TREASURER: No there’s not, it’s untied revenue to the states. I’ve been to many meetings with all my colleagues in the States and Territories and one thing they’ve said is, ‘yeah the GST is fine but it doesn’t grow as fast as all the other revenues’ and so it hasn’t turned out to be the big growth revenue that they were supposed to get 20 years ago. So it’s timely we’ve looked at this, it is a very difficult change to make, I think we’ve come up with a plan that deals with it over the short term and the long term and it’s not going to be kicked down the road. No government has touched this seriously in a decade and it’s timely to do it.

LANDERS: While you are doing such a big GST reform any plans to change the rate of 10 per cent?


LANDERS: Absolutely none?


LANDERS: Do you have to draw up a new agreement to formally get all the States and Territories to agree to this new formula?

TREASURER: No, not technically but that’s what I want to do, because I think what gives everybody the certainty of this new plan is that it would be agreed by all the States and Territories. I think it is as important in Tasmania as it is in Western Australia and that’s why I would like to go down the path of working with the States and Territories to get everyone on board. And we still have a lot more work to do. I’m sure the States and Territories will look at these numbers, which I’m inviting them to do and we need to put all of our numbers on the table, all of us, because at the end of the day they all have to reconcile to add up.

LANDERS: Now changes to the GST are always a pretty toxic political issue, are you confident that this is not going to affect the Coalition’s chances in the so called super Saturday of by-elections later this month?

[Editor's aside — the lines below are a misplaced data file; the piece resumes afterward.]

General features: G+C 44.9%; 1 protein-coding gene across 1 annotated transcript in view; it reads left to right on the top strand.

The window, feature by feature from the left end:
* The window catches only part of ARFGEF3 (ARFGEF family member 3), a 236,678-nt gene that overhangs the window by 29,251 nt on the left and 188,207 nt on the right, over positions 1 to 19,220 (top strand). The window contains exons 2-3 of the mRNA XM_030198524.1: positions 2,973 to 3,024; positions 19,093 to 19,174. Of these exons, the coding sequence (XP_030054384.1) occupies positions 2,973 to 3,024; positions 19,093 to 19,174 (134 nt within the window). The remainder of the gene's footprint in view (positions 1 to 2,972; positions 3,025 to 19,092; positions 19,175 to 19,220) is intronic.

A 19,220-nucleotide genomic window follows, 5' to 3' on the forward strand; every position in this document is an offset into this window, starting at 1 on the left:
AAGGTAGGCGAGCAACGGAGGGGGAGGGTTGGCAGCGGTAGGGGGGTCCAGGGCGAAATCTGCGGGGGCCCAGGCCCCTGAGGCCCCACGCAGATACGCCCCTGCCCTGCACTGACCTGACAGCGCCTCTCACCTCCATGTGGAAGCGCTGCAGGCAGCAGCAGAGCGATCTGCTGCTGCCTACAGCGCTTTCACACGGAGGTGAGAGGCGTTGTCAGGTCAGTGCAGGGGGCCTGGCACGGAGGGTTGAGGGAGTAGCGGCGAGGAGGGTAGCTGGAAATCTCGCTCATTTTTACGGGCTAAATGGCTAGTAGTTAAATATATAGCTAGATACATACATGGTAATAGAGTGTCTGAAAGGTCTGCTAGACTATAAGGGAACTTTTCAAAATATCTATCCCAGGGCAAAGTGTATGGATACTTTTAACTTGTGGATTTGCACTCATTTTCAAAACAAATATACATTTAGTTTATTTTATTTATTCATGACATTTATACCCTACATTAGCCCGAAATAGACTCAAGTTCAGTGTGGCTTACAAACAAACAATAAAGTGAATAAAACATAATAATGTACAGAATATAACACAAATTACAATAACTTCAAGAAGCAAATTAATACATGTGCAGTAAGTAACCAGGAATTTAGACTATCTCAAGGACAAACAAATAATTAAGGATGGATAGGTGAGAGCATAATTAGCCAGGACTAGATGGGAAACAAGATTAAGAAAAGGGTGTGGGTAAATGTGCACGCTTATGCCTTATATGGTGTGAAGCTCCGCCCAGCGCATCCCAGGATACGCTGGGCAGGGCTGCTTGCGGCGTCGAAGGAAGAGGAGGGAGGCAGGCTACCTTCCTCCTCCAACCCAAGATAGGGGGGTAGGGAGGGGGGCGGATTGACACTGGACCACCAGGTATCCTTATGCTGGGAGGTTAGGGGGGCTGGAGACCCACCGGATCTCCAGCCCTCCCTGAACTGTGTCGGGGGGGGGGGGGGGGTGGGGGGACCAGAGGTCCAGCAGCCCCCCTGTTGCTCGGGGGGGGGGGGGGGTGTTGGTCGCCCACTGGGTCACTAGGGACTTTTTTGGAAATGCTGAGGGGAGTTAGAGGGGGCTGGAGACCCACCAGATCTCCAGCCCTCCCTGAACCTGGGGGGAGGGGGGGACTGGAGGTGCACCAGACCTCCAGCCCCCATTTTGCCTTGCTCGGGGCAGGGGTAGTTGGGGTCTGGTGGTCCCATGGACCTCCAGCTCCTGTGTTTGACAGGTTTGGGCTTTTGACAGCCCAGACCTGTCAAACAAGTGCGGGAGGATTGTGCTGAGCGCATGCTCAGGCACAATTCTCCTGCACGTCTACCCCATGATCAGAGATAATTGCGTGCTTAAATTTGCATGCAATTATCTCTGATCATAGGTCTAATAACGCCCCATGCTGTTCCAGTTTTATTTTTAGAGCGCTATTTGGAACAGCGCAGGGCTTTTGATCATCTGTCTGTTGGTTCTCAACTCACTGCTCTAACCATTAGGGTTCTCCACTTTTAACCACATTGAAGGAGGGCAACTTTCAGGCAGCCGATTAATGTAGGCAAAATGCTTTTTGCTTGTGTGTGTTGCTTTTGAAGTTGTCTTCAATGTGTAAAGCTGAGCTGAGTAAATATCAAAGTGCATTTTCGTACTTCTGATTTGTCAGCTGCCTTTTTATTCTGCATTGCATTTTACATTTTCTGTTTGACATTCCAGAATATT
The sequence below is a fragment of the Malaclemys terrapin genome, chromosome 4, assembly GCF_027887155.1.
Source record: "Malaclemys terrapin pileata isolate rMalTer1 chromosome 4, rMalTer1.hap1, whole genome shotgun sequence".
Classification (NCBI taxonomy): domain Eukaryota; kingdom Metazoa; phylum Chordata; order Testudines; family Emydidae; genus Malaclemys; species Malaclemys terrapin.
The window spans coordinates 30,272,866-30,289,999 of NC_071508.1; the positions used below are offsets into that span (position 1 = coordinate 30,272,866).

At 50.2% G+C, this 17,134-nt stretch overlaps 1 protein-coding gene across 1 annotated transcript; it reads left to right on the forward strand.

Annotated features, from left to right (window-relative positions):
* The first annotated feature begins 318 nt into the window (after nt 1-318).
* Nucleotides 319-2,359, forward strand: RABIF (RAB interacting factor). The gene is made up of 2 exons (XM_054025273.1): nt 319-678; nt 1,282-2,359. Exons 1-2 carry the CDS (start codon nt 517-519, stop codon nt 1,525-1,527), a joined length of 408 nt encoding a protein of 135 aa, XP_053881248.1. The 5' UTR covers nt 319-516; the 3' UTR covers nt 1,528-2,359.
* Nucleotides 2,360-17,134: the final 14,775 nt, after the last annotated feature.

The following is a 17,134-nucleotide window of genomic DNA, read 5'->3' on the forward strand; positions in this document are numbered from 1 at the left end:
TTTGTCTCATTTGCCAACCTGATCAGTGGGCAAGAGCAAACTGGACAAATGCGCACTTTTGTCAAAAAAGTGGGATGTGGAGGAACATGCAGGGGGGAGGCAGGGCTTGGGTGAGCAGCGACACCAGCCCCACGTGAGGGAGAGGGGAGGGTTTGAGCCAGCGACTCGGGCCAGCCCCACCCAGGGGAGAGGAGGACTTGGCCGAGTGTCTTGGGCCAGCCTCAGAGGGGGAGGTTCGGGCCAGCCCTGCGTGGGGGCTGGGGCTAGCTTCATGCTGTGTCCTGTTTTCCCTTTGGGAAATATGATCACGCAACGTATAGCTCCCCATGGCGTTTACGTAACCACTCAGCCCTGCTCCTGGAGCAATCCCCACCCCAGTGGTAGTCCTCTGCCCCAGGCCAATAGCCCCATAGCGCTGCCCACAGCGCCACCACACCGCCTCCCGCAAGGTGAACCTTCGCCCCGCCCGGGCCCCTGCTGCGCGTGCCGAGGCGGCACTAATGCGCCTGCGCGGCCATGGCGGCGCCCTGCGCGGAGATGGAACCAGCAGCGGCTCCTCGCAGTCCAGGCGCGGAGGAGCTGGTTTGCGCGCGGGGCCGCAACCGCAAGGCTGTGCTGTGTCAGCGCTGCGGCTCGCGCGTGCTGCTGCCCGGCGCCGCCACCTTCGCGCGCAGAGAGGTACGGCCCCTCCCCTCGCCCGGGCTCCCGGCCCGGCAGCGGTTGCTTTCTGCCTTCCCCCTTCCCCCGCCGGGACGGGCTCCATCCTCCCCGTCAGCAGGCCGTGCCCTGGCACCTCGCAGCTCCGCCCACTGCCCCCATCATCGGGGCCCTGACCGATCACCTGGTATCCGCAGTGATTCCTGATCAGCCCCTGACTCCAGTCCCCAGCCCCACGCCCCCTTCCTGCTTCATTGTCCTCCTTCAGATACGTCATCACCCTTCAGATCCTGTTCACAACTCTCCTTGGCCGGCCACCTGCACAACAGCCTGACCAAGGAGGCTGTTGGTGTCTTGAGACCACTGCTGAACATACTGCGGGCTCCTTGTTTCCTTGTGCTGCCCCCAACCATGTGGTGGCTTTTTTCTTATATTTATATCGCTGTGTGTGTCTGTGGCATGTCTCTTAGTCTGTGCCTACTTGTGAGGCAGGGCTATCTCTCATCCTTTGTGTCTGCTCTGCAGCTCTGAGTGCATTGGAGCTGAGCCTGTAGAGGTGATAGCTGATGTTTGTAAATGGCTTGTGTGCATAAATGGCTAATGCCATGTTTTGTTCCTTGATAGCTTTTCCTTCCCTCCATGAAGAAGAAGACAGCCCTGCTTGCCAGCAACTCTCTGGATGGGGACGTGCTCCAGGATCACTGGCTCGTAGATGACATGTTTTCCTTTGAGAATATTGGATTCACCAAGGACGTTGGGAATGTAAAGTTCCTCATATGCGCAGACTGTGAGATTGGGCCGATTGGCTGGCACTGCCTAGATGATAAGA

TREASURER: Why would it? We’re putting more money into schools, hospitals and police by providing additional resources to the States and Territories and we’re ending what is a broken system that has meant that their hasn’t been a fair way of dividing up this GST. This makes it fairer, it ensures that the essential services that Australians rely on whether it’s in those parts of the country


where they are facing by elections or anywhere else, those essential services are being guaranteed by the proposal we’ve put forward. But more importantly Kim, they’re guaranteed by a government that believes and is doing things to create a stronger economy. That is the biggest guarantee for GST revenue for the states and that’s having policies that make the economy stronger.

LANDERS: Now, a week ago the government was conceding it couldn’t get enough votes in the Senate to pass tax cuts for businesses with a turnover of more than $50 million. Could this GST package perhaps help win over One Nation in the Senate?

TREASURER: Well I don’t know, at the end of the day but we haven’t walked away from that, we’re very committed to ensuring that our businesses have competitive tax rates and the announcement by the Labor Party last week means that every business in the country from the smallest corner store baker, to the largest business in the country - all of them will have higher taxes under the Labor Party. That’s not good for growth in the economy, that means people will be getting, states will get less GST revenue than they otherwise would because higher taxes will slow growth in the economy.

LANDERS: Alright, the Treasurer, thank you very much for talking to AM this morning.

TREASURER: Thanks very much Kim, great to be with you.


Contacts: Julian Leembruggen 0400 813 253, Sonia Gentile 0455 050 007 The Hon. Scott Morrison MP, Sydney